Presenter of the Eurovision Song Contest and agony aunt

Born: May 29, 1926;

Died: March 20, 2018

KATIE Boyle, Lady Saunders, who has died aged 91, was a model, agony aunt and presenter who became one of the most familiar faces on television in the 1960s and 70s. She presented the Eurovision Song Contest four times but was also a regular on game shows and adverts, most famously for Camay soap; she was also the resident agony aunt in the TV Times for nearly 20 years.

Boyle's image was one of genteel calm, but her personal life was anything but. Born in Italy in 1926 to an Italian father and English mother, her parents divorced when she was five and she became the subject of a furious battle for custody.

School was difficult for the young Katie - she was expelled at least four times and her father, who had custody, eventually sent her to a convent school in Rome, where she stayed until she was 17. However, when Katie later embarked on an affair with a friend of her father, he sent her to an asylum where she stayed for several months, eventually escaping with the help of the owners.

She then moved to Britain to be with her mother and embarked on a modelling career after being spotted trying on a hat in a shop. She came to prominence on television in the 1950s when panel games were the hit of the nation's one and only channel. She also worked as a continuity announcer for the BBC.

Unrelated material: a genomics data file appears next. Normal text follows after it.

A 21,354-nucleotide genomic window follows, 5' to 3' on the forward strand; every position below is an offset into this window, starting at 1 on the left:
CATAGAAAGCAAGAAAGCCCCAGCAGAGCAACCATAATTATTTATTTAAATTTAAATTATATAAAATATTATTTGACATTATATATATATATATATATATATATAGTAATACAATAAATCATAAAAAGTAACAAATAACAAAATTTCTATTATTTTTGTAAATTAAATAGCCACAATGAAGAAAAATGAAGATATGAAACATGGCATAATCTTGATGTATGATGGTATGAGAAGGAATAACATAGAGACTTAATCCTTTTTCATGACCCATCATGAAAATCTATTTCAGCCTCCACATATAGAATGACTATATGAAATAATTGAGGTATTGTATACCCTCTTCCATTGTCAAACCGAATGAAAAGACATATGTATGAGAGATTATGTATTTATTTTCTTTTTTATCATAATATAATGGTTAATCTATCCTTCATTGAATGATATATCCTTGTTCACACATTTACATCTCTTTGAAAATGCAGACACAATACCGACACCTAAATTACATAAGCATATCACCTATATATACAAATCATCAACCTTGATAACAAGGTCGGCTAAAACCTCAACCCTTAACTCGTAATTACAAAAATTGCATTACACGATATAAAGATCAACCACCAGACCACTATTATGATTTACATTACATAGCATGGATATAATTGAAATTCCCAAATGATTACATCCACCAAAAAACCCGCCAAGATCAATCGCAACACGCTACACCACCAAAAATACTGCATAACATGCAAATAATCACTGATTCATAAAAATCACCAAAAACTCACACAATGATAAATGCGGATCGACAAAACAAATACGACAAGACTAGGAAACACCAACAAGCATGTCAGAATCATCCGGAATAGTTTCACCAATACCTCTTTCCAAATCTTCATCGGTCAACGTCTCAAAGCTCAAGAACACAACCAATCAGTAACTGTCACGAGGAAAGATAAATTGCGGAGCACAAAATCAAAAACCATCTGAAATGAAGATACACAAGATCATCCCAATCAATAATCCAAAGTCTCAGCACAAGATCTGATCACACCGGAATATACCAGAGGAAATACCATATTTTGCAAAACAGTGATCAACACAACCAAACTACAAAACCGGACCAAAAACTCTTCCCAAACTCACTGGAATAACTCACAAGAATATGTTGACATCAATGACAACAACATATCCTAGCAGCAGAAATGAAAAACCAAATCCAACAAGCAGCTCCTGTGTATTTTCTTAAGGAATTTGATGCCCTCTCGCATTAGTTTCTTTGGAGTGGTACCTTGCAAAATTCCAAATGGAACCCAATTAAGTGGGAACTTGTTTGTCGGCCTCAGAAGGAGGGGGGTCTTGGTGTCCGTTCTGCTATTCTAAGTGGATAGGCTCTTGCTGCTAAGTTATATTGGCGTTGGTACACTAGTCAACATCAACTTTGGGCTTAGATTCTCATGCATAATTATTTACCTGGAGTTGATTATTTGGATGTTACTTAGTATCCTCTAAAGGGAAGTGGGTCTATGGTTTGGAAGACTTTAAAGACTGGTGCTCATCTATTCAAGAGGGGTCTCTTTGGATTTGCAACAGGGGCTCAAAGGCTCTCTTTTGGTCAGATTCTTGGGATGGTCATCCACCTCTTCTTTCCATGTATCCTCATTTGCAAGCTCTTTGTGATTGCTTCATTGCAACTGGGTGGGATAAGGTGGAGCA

She went on to dip her toe into many other areas of the entertainment industry and had a career that spanned more than six decades.

In her capacity as a host she fronted shows such as the Ivor Novello Awards, and she had a long-running radio programme called Katie and Friends on BBC Radio 2.

She appeared on panel game shows and programmes including What's My Line? and Juke Box Jury.

When the Eurovision song contest began to grab audience attention, she seemed the obvious choice to host it. It was her highest calibre role, which she performed four times across 13 years when the event was held in the UK - most notably in 1974 in Brighton when Abba triumphed.

She started writing for the TV Times in 1970 and continued to answer readers' letters for the next 18 years. A lover of dogs, she was also a committee member of Battersea Dogs Home for more than 25 years and wrote Battersea Tales - stories of rescues from the dogs home in 1997.

She married three times and wrote about her life in showbusiness in 1980 in her autobiography What This Katie Did. Her first marriage was to Richard Boyle and her second to the racehorse owner Greville Baylis. Latterly, she was married to Peter Saunders, the theatre producer and the man responsible for The Mousetrap.

Katie Boyle once said that her whole career had been an accident. "There was a time when I was on the BBC three times a week - it seems very strange to think of that now, but it was the only thing people watched," she said.

Katie Boyle was pre-deceased by her husband in 2003.